Grieving is an important and healthy process when getting over a traumatic experience. It is normal to have a period of time to dwell and come to terms with serious situations such as the diagnosis of a serious illness, a divorce, or the death of a close friend or family member. Grieving can be a difficult time for many, but there comes a point when normal grief turns into something unhealthy. Here are some things to look out for, some tips on how to grieve in a healthy way, and how to know when you should seek help.
Make sure that you are maintaining your overall health
It is quite common when people experience grief that they let go of their health. It’s important to remember to eat healthy, exercise, and get enough sleep. Letting go of your health, to the point that you experience other medical problems, is only going to intensify your situation and make it harder on you. Staying healthy inside and out is also great for your mental health.
Don’t isolate yourself
Although you might be tempted to grieve on your own, don’t allow yourself to. Sharing the grief with others, or allowing others to help you, is important. This doesn’t mean that you can’t have some alone time in the grieving process because everyone needs some alone time once in awhile. But too much alone time may lead to greater depression and elongated grief time.
Don’t suppress what you are feeling
The emotions that you are feeling are going to come out eventually, and it does nothing but postpone it if you decide to keep all of your feelings inside. If you need to cry, then cry. Don’t feel bad either if you feel like you should be crying and you don’t. Grieving is a very personal experience to all of us. Don’t pay attention to what anybody else says is the “proper way to grieve,” because there is none.
This includes yourself and others. There is often no one to blame for the experiences that are causing us grief. Placing blame sometimes makes it easier for people to cope with traumatic experiences, and for reasoning as to why those traumatic experiences occurred. Even though it can help people make sense of it, it is not an effective form of grief.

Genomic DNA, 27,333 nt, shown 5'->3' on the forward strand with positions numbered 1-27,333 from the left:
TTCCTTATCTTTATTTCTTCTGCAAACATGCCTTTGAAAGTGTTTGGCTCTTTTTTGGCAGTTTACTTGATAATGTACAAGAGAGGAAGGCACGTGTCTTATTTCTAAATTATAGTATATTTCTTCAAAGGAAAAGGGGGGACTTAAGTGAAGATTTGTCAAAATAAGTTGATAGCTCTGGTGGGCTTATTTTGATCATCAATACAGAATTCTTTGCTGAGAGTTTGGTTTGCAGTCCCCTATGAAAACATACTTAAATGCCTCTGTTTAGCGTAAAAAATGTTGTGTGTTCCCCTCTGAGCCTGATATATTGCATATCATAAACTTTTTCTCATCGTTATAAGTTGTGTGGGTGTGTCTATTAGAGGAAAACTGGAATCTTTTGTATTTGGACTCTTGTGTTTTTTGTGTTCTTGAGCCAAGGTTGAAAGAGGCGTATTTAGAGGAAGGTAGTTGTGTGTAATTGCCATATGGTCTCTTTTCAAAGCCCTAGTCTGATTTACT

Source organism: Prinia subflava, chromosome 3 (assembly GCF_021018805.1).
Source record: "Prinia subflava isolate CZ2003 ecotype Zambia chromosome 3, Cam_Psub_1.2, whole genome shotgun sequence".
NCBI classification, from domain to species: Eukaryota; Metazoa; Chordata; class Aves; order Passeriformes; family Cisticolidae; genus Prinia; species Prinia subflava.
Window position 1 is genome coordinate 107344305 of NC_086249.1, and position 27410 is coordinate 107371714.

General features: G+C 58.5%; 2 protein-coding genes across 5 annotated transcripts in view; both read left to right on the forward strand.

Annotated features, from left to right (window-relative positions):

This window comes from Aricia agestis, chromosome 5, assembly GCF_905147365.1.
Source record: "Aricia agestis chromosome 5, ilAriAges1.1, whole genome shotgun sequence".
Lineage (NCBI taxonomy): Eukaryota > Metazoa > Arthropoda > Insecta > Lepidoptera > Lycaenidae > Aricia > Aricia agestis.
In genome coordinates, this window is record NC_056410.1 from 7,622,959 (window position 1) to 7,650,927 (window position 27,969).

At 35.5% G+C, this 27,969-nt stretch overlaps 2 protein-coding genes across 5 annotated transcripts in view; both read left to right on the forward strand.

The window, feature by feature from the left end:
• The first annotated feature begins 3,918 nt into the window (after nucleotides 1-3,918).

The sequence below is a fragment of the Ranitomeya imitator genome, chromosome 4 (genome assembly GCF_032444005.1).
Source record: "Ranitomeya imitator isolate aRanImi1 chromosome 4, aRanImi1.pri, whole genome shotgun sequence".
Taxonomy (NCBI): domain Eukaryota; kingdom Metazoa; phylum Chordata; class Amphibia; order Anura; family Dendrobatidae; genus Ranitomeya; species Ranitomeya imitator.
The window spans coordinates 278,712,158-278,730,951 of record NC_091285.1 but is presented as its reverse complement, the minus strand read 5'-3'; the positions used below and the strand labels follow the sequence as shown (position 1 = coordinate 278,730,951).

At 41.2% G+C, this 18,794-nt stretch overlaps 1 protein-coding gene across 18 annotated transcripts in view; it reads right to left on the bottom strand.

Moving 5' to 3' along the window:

How to tell when your grief isn’t normal
People experience grief in a variety of ways, and exhibit different symptoms, such as weight loss or weight gain, change in appetite, depression, fatigue, and difficulty sleeping. But when these symptoms become extreme (ie. extreme change in weight, depression over long periods of time) then they should not be overlooked. You may experience some of these symptoms for a short while while grieving, but if they are long term, it is definitely time to seek help. It is also time to seek help when your grief turns to anger or violence, because these are unhealthy.
Going to a counselor or a psychiatrist is something you should never be ashamed of, especially in times of grief. It is possible that professional help will aid you through your grieving process. Even if you are not experiencing “extreme” symptoms of grief, maybe you just think that you would like a little extra help getting through the normal grieving process, and counselors can help you with that.
Grieving can be particularly hard for people. It is never fun, but it is something we will all have to do, probably many times in our lives. Grief can be measured on a very large spectrum, and no one will experience it the same. Even though, as was stated earlier, there is no “correct way to grieve.” there are certainly times when grief can be dragged out and become unhealthy. Grieving is a long process, but when it takes a toll on your long-term mental health, then it is time to seek help. Here is an article with a bit more on unhealthy grieving. If you feel like you need to see someone to help you through the grieving process, come into Corner Canyon Counseling today.